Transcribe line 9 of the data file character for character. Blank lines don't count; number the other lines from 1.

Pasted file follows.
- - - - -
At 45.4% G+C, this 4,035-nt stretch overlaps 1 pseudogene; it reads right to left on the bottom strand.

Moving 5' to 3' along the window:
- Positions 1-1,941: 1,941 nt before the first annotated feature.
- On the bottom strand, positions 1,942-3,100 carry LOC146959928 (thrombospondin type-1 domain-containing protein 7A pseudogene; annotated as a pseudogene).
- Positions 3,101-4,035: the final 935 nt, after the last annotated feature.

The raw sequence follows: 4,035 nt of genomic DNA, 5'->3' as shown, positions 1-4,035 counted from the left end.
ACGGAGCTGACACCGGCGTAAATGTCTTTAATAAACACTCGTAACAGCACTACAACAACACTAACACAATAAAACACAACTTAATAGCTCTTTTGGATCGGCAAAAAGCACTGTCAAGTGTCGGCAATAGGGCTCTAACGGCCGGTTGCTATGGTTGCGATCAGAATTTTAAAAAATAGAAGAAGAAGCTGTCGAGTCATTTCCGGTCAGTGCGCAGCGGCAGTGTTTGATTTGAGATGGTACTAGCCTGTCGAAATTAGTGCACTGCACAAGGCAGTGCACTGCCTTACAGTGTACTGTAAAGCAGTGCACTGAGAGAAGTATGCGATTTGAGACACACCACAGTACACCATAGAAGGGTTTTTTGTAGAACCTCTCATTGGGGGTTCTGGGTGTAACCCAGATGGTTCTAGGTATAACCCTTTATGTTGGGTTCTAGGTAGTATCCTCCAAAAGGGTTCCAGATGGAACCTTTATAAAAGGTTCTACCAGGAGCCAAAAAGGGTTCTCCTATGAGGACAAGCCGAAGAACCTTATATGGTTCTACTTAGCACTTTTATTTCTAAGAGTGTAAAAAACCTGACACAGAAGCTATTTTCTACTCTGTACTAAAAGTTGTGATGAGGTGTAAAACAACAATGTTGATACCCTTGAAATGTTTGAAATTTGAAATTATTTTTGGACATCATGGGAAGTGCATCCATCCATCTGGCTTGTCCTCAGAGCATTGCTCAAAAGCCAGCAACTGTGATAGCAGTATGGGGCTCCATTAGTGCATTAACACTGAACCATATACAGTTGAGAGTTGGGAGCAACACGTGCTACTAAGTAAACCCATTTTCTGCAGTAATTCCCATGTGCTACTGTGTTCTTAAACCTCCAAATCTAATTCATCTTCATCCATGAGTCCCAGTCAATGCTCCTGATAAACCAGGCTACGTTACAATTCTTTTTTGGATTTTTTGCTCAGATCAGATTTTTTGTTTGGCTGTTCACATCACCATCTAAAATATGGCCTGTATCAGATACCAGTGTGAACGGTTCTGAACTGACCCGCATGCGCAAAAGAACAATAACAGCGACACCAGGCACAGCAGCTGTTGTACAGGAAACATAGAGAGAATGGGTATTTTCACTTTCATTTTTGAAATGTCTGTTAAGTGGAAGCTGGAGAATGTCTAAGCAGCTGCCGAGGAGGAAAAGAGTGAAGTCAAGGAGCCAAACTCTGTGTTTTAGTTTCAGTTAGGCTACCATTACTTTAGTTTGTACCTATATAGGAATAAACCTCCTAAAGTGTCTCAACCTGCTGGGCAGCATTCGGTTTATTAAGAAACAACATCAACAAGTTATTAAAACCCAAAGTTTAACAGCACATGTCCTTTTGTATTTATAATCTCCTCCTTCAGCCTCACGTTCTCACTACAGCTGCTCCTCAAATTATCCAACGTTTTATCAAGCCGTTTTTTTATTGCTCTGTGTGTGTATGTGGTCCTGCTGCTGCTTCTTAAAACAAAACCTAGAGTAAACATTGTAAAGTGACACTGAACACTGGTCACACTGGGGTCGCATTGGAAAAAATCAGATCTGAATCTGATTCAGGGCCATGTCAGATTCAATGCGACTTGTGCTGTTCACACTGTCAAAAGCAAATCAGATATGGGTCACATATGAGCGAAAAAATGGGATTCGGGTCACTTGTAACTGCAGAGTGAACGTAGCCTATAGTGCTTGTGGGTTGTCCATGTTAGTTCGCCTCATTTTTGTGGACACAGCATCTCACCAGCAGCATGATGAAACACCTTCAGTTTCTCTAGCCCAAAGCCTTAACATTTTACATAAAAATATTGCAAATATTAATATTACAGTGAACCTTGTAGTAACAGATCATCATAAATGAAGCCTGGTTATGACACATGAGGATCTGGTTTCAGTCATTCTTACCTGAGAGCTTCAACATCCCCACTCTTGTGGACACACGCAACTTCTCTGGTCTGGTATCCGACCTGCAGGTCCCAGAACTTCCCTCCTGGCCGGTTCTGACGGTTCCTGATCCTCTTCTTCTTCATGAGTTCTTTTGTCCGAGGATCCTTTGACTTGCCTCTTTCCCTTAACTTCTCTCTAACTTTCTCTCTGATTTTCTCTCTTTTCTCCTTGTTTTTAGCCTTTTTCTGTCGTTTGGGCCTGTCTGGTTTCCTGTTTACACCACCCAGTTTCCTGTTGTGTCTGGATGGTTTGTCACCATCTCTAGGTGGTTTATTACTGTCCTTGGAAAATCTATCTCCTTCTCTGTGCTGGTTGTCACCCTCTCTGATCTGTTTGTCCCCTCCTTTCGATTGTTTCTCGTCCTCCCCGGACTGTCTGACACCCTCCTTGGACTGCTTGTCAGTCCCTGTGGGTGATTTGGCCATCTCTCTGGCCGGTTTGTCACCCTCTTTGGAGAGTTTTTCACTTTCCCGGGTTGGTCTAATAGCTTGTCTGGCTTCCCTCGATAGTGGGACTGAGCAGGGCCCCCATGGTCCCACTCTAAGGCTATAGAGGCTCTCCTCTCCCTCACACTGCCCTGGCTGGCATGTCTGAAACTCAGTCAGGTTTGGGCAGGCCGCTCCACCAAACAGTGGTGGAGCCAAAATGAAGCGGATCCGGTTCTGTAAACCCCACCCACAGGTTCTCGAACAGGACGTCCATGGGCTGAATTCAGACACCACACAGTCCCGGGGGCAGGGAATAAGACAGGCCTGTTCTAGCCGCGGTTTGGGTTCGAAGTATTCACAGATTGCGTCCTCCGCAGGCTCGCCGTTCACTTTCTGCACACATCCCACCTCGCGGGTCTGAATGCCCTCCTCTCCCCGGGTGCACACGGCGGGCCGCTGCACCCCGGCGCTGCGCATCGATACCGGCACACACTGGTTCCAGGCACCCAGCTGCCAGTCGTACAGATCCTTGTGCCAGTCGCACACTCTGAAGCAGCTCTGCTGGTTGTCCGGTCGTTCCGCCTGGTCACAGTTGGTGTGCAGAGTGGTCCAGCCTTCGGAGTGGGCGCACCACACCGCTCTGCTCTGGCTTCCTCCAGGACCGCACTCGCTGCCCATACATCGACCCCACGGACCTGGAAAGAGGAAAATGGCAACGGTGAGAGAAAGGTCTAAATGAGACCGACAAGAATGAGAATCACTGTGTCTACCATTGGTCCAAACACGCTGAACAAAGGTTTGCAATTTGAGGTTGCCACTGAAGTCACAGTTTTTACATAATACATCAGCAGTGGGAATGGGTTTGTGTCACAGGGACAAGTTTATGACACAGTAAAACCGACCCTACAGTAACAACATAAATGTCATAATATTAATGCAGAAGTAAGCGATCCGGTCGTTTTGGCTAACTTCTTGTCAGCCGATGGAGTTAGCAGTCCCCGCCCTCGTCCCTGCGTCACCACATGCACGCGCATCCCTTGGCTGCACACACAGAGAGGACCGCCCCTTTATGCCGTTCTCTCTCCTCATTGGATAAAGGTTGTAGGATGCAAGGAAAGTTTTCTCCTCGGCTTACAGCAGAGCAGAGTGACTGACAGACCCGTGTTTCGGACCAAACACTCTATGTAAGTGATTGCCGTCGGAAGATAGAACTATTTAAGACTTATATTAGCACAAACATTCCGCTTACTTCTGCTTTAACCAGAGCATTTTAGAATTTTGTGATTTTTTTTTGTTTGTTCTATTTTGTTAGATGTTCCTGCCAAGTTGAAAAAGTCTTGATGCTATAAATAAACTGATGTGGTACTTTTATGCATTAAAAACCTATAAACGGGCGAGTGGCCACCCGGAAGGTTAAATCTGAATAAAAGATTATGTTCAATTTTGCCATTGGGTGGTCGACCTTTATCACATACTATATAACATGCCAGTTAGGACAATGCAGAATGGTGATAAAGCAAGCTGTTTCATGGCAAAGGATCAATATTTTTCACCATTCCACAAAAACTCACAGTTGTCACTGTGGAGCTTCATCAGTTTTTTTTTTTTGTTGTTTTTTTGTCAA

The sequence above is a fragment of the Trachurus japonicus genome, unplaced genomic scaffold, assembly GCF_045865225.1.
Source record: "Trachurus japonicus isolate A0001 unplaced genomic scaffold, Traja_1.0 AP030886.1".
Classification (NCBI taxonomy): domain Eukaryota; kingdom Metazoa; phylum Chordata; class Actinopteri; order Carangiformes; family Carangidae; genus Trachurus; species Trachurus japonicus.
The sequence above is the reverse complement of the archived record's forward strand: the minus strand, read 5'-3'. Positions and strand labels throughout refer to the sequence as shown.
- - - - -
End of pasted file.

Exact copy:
Source record: "Trachurus japonicus isolate A0001 unplaced genomic scaffold, Traja_1.0 AP030886.1".